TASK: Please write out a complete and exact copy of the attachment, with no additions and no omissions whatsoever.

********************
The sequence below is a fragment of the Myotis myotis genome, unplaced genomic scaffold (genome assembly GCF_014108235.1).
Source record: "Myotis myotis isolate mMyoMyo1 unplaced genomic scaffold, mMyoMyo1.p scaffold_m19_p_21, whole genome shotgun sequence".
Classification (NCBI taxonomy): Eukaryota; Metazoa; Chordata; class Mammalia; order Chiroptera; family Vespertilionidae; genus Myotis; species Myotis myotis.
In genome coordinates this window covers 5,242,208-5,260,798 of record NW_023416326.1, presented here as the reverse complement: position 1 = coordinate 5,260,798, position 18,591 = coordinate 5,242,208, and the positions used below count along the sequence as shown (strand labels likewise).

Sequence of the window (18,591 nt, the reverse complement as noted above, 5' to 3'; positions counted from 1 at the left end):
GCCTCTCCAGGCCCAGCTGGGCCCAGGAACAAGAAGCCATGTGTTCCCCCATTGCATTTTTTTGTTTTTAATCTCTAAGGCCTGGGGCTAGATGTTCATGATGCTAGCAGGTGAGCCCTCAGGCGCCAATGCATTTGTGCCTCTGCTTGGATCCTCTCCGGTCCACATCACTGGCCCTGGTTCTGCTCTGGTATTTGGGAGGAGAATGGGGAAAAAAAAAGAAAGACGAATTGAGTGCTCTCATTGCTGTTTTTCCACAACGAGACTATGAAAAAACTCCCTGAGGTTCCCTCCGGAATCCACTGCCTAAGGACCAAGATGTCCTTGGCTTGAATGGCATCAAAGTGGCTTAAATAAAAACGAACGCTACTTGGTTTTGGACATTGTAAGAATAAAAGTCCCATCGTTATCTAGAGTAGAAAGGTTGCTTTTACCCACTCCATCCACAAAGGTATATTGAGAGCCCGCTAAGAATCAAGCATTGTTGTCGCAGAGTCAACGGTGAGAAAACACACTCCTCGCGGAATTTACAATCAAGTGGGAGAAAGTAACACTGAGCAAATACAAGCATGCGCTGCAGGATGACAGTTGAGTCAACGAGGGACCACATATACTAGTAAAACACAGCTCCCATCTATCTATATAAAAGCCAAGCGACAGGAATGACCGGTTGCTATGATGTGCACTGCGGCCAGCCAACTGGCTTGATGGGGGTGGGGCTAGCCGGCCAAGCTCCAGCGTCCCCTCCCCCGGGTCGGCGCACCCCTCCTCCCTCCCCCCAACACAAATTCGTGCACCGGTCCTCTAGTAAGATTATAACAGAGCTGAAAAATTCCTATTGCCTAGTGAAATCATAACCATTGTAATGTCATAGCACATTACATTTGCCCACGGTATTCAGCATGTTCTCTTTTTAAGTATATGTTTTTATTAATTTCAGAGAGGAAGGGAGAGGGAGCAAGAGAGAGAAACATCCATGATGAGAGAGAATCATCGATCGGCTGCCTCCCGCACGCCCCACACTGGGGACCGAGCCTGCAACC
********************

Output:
The sequence below is a fragment of the Myotis myotis genome, unplaced genomic scaffold (genome assembly GCF_014108235.1).
Source record: "Myotis myotis isolate mMyoMyo1 unplaced genomic scaffold, mMyoMyo1.p scaffold_m19_p_21, whole genome shotgun sequence".
Classification (NCBI taxonomy): Eukaryota; Metazoa; Chordata; class Mammalia; order Chiroptera; family Vespertilionidae; genus Myotis; species Myotis myotis.
In genome coordinates this window covers 5,242,208-5,260,798 of record NW_023416326.1, presented here as the reverse complement: position 1 = coordinate 5,260,798, position 18,591 = coordinate 5,242,208, and the positions used below count along the sequence as shown (strand labels likewise).

Sequence of the window (18,591 nt, the reverse complement as noted above, 5' to 3'; positions counted from 1 at the left end):
GCCTCTCCAGGCCCAGCTGGGCCCAGGAACAAGAAGCCATGTGTTCCCCCATTGCATTTTTTTGTTTTTAATCTCTAAGGCCTGGGGCTAGATGTTCATGATGCTAGCAGGTGAGCCCTCAGGCGCCAATGCATTTGTGCCTCTGCTTGGATCCTCTCCGGTCCACATCACTGGCCCTGGTTCTGCTCTGGTATTTGGGAGGAGAATGGGGAAAAAAAAAGAAAGACGAATTGAGTGCTCTCATTGCTGTTTTTCCACAACGAGACTATGAAAAAACTCCCTGAGGTTCCCTCCGGAATCCACTGCCTAAGGACCAAGATGTCCTTGGCTTGAATGGCATCAAAGTGGCTTAAATAAAAACGAACGCTACTTGGTTTTGGACATTGTAAGAATAAAAGTCCCATCGTTATCTAGAGTAGAAAGGTTGCTTTTACCCACTCCATCCACAAAGGTATATTGAGAGCCCGCTAAGAATCAAGCATTGTTGTCGCAGAGTCAACGGTGAGAAAACACACTCCTCGCGGAATTTACAATCAAGTGGGAGAAAGTAACACTGAGCAAATACAAGCATGCGCTGCAGGATGACAGTTGAGTCAACGAGGGACCACATATACTAGTAAAACACAGCTCCCATCTATCTATATAAAAGCCAAGCGACAGGAATGACCGGTTGCTATGATGTGCACTGCGGCCAGCCAACTGGCTTGATGGGGGTGGGGCTAGCCGGCCAAGCTCCAGCGTCCCCTCCCCCGGGTCGGCGCACCCCTCCTCCCTCCCCCCAACACAAATTCGTGCACCGGTCCTCTAGTAAGATTATAACAGAGCTGAAAAATTCCTATTGCCTAGTGAAATCATAACCATTGTAATGTCATAGCACATTACATTTGCCCACGGTATTCAGCATGTTCTCTTTTTAAGTATATGTTTTTATTAATTTCAGAGAGGAAGGGAGAGGGAGCAAGAGAGAGAAACATCCATGATGAGAGAGAATCATCGATCGGCTGCCTCCCGCACGCCCCACACTGGGGACCGAGCCTGCAACC